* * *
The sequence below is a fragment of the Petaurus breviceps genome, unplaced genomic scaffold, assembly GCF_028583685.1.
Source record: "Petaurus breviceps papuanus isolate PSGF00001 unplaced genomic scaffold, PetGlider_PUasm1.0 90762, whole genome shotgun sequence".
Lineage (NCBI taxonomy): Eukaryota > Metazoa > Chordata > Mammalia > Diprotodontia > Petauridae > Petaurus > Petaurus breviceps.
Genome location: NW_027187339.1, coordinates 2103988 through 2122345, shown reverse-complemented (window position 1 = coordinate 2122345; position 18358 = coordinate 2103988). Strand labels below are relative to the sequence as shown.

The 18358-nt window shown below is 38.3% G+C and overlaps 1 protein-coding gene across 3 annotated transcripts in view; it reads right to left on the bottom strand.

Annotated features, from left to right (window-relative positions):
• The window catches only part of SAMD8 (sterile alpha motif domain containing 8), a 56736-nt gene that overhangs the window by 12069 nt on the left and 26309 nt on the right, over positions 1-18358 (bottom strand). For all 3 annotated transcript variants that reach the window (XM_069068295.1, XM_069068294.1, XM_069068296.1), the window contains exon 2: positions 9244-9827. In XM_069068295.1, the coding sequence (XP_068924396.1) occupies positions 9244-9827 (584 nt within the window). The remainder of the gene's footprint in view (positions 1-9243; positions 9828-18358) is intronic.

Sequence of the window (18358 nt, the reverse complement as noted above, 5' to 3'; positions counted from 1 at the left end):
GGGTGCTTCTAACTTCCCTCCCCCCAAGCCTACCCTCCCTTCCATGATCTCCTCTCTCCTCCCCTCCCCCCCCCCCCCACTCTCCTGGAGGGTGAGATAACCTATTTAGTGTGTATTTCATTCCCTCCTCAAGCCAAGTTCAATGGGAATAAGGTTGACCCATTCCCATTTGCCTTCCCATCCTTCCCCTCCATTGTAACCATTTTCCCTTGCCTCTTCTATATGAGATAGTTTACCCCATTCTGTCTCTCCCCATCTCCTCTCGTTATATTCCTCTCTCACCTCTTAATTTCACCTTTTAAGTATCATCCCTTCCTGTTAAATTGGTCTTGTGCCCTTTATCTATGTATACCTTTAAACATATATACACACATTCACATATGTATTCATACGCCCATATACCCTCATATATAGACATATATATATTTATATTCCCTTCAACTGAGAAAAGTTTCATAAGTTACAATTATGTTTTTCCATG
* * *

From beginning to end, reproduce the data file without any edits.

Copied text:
The sequence below is a fragment of the Petaurus breviceps genome, unplaced genomic scaffold, assembly GCF_028583685.1.
Source record: "Petaurus breviceps papuanus isolate PSGF00001 unplaced genomic scaffold, PetGlider_PUasm1.0 90762, whole genome shotgun sequence".
Lineage (NCBI taxonomy): Eukaryota > Metazoa > Chordata > Mammalia > Diprotodontia > Petauridae > Petaurus > Petaurus breviceps.
Genome location: NW_027187339.1, coordinates 2103988 through 2122345, shown reverse-complemented (window position 1 = coordinate 2122345; position 18358 = coordinate 2103988). Strand labels below are relative to the sequence as shown.

The 18358-nt window shown below is 38.3% G+C and overlaps 1 protein-coding gene across 3 annotated transcripts in view; it reads right to left on the bottom strand.

Annotated features, from left to right (window-relative positions):
• The window catches only part of SAMD8 (sterile alpha motif domain containing 8), a 56736-nt gene that overhangs the window by 12069 nt on the left and 26309 nt on the right, over positions 1-18358 (bottom strand). For all 3 annotated transcript variants that reach the window (XM_069068295.1, XM_069068294.1, XM_069068296.1), the window contains exon 2: positions 9244-9827. In XM_069068295.1, the coding sequence (XP_068924396.1) occupies positions 9244-9827 (584 nt within the window). The remainder of the gene's footprint in view (positions 1-9243; positions 9828-18358) is intronic.

Sequence of the window (18358 nt, the reverse complement as noted above, 5' to 3'; positions counted from 1 at the left end):
GGGTGCTTCTAACTTCCCTCCCCCCAAGCCTACCCTCCCTTCCATGATCTCCTCTCTCCTCCCCTCCCCCCCCCCCCCACTCTCCTGGAGGGTGAGATAACCTATTTAGTGTGTATTTCATTCCCTCCTCAAGCCAAGTTCAATGGGAATAAGGTTGACCCATTCCCATTTGCCTTCCCATCCTTCCCCTCCATTGTAACCATTTTCCCTTGCCTCTTCTATATGAGATAGTTTACCCCATTCTGTCTCTCCCCATCTCCTCTCGTTATATTCCTCTCTCACCTCTTAATTTCACCTTTTAAGTATCATCCCTTCCTGTTAAATTGGTCTTGTGCCCTTTATCTATGTATACCTTTAAACATATATACACACATTCACATATGTATTCATACGCCCATATACCCTCATATATAGACATATATATATTTATATTCCCTTCAACTGAGAAAAGTTTCATAAGTTACAATTATGTTTTTCCATG